A Religious Picnic

Occasionally, in the summer months, Tanner’s Lane indulged in a picnic; that is to say, the principal members of the congregation, with their wives and children, had an early dinner, and went in gigs and four-wheel chaises to Shott Woods, taking hampers of bread, cake, jam, butter, ham, and other eatables with them. At Shott Woods, in a small green space under an immense oak, a fire was lighted and tea was prepared. Mr. Broad and his family always joined the party. These were the days when Dissenters had no set amusements, and the entertainment at Shott mainly consisted in getting the sticks for the fire, fetching the water, and waiting on one another; the waiting being particularly pleasant to the younger people. Dancing, of course, was not thought of. In 1840 it may safely be said that there were not twenty Independent families in Great Britain in which it would have been tolerated, and, moreover, none but the rich learned to dance.

No dancing-master ever came into Cowfold; there was no music-master there; no concert was ever given; and Cowfold, in fact, never “saw nor heard anything;” to use a modern phrase, save a travelling menagerie with a brass band. What an existence! How did they live? It’s certain, however, that they did live, and, on the whole, enjoyed their life.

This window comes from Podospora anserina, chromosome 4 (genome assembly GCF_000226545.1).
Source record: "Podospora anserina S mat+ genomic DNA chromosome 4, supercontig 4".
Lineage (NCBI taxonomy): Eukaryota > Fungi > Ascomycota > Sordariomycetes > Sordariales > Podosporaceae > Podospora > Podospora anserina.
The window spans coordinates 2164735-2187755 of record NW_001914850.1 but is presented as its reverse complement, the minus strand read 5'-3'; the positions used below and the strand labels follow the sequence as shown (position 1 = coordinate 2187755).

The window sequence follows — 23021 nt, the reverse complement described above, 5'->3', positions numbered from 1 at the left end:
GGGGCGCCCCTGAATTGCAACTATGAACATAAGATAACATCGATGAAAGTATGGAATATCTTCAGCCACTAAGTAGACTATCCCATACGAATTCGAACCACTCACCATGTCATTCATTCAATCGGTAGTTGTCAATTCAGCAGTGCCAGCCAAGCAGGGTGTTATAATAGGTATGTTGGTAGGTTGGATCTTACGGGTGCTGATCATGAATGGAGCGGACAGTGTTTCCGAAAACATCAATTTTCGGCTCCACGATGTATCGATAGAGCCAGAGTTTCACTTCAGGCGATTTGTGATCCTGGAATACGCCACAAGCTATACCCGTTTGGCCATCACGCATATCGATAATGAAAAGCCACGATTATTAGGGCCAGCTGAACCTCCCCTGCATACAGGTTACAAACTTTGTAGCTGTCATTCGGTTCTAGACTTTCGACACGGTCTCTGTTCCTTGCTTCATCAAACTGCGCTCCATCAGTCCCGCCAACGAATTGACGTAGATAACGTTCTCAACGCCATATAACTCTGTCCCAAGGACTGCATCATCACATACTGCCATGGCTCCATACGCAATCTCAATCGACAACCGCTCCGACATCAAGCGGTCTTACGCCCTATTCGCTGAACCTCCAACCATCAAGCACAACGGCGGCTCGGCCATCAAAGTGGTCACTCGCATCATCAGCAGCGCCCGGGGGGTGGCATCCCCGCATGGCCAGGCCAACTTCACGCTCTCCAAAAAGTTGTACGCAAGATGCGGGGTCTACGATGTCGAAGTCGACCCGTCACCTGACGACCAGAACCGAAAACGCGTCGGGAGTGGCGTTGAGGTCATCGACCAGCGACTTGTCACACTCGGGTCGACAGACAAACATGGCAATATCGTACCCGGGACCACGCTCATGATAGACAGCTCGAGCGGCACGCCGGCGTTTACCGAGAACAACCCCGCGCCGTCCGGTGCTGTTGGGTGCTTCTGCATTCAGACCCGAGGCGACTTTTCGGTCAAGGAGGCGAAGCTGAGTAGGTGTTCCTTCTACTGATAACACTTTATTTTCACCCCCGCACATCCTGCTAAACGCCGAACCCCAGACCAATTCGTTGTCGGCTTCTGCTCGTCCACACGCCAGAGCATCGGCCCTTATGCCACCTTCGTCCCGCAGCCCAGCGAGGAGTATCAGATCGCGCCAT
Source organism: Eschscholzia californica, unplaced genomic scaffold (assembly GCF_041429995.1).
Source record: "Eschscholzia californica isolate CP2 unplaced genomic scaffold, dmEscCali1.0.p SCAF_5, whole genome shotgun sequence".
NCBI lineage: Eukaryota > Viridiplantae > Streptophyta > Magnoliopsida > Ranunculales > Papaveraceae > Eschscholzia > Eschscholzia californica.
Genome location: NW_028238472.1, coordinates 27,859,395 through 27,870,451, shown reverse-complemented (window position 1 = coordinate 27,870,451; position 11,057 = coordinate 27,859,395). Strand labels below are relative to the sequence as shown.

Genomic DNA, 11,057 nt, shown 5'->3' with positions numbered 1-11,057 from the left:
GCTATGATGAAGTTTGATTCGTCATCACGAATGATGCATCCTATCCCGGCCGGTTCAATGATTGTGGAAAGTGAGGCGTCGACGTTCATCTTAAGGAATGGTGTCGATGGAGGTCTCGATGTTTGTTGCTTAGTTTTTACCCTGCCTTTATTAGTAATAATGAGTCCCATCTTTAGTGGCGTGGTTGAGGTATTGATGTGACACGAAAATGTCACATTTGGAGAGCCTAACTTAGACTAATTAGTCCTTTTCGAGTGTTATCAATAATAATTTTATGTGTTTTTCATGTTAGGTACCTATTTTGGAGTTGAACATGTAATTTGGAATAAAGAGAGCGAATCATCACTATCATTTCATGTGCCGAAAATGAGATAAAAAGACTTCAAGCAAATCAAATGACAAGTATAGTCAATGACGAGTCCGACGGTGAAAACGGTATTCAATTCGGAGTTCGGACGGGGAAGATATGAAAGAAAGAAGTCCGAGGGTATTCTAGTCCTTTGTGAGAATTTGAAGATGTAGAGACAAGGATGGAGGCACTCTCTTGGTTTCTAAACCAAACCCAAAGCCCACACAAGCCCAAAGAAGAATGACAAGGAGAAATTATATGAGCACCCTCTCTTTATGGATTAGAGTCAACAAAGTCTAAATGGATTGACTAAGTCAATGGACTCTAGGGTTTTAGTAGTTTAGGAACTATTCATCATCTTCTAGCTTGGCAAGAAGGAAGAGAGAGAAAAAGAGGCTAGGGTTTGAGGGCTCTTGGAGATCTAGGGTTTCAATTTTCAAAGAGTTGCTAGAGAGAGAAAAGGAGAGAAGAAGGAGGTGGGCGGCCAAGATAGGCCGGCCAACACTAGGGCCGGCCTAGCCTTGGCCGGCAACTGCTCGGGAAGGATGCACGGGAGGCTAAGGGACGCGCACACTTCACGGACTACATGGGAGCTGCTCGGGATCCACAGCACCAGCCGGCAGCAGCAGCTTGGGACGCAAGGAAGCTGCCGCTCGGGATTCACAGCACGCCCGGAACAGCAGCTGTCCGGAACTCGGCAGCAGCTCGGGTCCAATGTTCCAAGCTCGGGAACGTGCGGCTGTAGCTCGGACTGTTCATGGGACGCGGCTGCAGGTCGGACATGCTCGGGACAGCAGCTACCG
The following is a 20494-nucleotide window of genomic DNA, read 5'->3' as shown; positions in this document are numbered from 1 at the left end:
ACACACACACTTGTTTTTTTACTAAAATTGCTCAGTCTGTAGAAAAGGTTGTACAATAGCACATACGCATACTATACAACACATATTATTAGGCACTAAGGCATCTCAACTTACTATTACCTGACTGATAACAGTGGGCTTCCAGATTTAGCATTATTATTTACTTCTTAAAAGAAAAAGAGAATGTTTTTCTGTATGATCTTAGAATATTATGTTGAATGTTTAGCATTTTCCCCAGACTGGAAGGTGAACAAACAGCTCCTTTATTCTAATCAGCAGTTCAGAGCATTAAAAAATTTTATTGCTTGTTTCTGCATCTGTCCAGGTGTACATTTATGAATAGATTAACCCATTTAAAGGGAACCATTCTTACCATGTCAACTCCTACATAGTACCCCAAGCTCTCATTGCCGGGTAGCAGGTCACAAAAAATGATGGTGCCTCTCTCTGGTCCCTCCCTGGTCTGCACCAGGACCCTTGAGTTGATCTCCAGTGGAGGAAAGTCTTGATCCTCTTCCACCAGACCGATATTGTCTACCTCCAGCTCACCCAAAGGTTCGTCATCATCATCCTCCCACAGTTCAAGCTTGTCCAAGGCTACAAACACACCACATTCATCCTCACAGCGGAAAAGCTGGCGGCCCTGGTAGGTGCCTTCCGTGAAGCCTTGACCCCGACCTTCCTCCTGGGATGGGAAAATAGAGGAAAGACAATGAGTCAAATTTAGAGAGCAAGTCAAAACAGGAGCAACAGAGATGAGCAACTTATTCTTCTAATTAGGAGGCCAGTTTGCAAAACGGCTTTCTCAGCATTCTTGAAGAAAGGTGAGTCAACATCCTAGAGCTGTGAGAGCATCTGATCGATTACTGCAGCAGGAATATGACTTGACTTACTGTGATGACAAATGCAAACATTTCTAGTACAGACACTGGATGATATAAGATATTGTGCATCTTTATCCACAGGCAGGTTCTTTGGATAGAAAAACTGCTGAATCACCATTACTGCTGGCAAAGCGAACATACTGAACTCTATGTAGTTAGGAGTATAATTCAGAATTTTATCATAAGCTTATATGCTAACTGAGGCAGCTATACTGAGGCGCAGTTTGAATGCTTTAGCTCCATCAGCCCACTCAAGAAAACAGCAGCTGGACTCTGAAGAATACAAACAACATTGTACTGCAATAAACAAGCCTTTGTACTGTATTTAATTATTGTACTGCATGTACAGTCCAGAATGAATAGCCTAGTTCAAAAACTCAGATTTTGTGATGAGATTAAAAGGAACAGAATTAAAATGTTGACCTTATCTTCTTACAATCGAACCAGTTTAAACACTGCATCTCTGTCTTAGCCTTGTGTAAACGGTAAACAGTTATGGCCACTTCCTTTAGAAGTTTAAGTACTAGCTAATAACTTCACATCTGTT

The picnics were generally on a Monday, as a kind of compliment to Mr. Broad, who was supposed to need rest and change on Monday, and who was also supposed not to be able to spare the time on any other day. About a month after the conversation recorded in the previous chapter Tanner’s Lane was jogging along to Shott on one of its excursions. It was a brilliant, blazing afternoon towards the end of August. The corn stood in shocks, and a week with that sun would see it all stacked. There was no dreary suburb round Cowfold, neither town nor country, to shut out country influences. The fields came up to the gardens and orchards at the back of half the houses, and flowed irregularly, like an inundation, into the angles of the streets. As you walked past the great gate of the Angel yard you could see the meadow at the bottom belonging to Hundred Acres. Consequently all Cowfold took an interest in agriculture, and knew a good deal about it. Every shopkeeper was half a farmer, and understood the points of a pig or a horse. Cowfold was not a town properly speaking, but the country a little thickened and congested. The conversation turned upon the crops, and more particularly upon turnips and drainage, both of them a new importation. Hitherto all the parishes round had no drainage whatever, excepting along the bottoms of the ridges, and the now familiar red pipes had just made their appearance on a farm belonging to a stranger to those parts⁠—a young fellow from Norfolk. Everybody was sceptical, and called him a fool. Everybody wanted to know how water was going to get through fifteen inches of heavy land when it would lie for two days where a horse trod. However, the pipes went in, and it so happened that the first wet day after they were laid was a Sunday. The congregation in Shott Church was very restless, although the sermon was unusually short. One by one they crept out, and presently they were followed by the parson. All of them had collected in the pouring rain and were watching the outfall in the ditches. To their unspeakable amazement the pipes were all running! Shott scratched its head and was utterly bewildered. A new idea in a brain not accustomed to the invasion of ideas produces a disturbance like a revolution. It causes giddiness almost as bad as that of a fit, and an extremely unpleasant sensation of having been whirled round and turned head over heels. It was the beginning of new things in Shott, the beginning of a breakdown in its traditions; a belief in something outside the ordinary parochial uniformities was forced into the skull of every man, woman, and child by the evidence of the senses; and when other beliefs asked, in the course of time, for admittance they found the entrance easier than it would have been otherwise.